Rishi Sunak is reportedly considering imposing a wider windfall tax on electricity generators, as well as on oil and gas producers, that could bring in billions of pounds to help households struggling with soaring food and energy costs.
The chancellor has instructed Treasury officials to work on plans for a potential tax on more than £10bn of excess profits made by electricity generators, including renewable energy operators such as windfarms, according to sources cited by the Financial Times.
That would go far beyond Labour’s plan for a one-off levy applied only to North Sea oil and gas producers, which would raise an estimated £2bn. Profits on these firms are taxed at 30% corporation tax plus a 10% surcharge, but Labour has proposed raising the combined rate from 40% to 50%.
Oil and gas producers have benefited from rocketing global energy prices amid Russia’s war in Ukraine. Higher gas prices have pushed up wholesale prices across the electricity market, including for some producers of renewable and nuclear power.
Shares in the biggest electricity generators fell sharply on Tuesday. Drax, which owns a large power station near Selby in North Yorkshire, tumbled 14%, while British Gas owner Centrica fell 8% and SSE 7%.
Government estimates suggest electricity producers could have made more than £10bn in excess profits as a result of higher gas prices, the FT reported.
The chancellor appears to have shifted his position after initially opposing a windfall tax. He said earlier this month that he was “pragmatic”, saying “no options are off the table” if oil and gas companies did not raise investment in the UK economy.
However, Royal London Asset Management, a big UK fund manager, raised concerns about a windfall tax on electricity generators, including renewable energy developers.
Mike Fox, the head of sustainable investments, said: “The social consequences of higher energy prices cannot and should not be ignored. However, levying additional taxes on businesses directly investing in renewable generation feels contradictory to the UK’s desire for greater energy independence and a greener power system that can help to deliver a net zero economy.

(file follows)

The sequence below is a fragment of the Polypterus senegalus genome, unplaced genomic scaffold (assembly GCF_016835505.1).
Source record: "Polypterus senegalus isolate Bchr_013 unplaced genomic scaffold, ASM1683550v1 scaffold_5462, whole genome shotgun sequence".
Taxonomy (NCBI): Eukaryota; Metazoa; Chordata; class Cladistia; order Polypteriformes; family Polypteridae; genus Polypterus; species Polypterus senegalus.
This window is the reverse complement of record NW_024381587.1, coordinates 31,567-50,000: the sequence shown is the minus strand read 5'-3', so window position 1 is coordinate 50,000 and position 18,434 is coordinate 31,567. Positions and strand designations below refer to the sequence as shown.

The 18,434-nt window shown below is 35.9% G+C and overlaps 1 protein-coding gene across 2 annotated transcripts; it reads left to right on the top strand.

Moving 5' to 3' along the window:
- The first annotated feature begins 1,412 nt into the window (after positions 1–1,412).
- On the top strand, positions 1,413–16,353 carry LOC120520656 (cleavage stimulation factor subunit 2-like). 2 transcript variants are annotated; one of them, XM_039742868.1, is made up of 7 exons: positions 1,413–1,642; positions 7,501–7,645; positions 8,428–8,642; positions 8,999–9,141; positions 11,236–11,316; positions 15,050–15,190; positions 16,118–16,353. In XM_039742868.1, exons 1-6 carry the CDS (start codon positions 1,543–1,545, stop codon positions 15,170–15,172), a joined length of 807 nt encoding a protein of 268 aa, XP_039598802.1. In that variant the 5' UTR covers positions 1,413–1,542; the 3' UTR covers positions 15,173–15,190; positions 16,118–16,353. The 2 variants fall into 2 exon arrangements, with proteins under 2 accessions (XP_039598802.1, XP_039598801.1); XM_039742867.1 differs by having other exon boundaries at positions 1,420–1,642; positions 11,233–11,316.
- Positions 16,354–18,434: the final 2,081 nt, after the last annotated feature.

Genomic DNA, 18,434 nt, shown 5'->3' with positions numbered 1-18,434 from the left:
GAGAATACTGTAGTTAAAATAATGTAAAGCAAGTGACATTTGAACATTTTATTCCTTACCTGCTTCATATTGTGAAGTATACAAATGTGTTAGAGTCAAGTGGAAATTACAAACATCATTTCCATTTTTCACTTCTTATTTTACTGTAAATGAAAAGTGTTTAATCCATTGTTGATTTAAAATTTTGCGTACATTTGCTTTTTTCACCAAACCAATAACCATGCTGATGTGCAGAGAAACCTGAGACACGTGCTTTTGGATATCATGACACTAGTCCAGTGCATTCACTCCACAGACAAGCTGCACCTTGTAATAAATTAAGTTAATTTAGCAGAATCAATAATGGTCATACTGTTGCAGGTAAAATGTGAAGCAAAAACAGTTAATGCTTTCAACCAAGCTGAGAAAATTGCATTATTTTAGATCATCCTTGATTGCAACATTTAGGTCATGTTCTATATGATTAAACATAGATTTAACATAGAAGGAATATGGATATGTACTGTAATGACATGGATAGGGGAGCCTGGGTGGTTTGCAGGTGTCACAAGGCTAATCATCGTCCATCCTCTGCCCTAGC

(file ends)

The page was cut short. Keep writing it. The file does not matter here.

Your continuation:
“The government has other tools which it could use to both raise funds to help tackle the cost of living crisis and encourage greater investment in the UK’s green economy, such as encouraging the crown estate to unlock more seabed for offshore wind.”
The Investec analyst Martin Young was also sceptical about the idea. He said: “A windfall tax on generation could possibly jeopardise much-needed investment, and could see higher returns demanded [by electricity generators].”
He noted there were huge investment needs in electricity generation such as offshore wind, nuclear and hydrogen storage.
“Longer term, neither would be good for the consumer or the net zero pathway. Cost of energy crisis? Yes. Insufficient action so far by government? Yes. A windfall tax on generators the right answer? No. Be careful what you wish for. The spectre of intervention, however, could weigh on the generators.”
The Bernstein analyst Deepa Venkateswaran was sceptical about the £10bn excess profit figure. She said: “We believe that the Treasury has grossly overstated the potential take from a windfall tax on renewable generators and shaken investor confidence in the sector, as can be seen from the share price reaction today, which we believe is an overreaction.”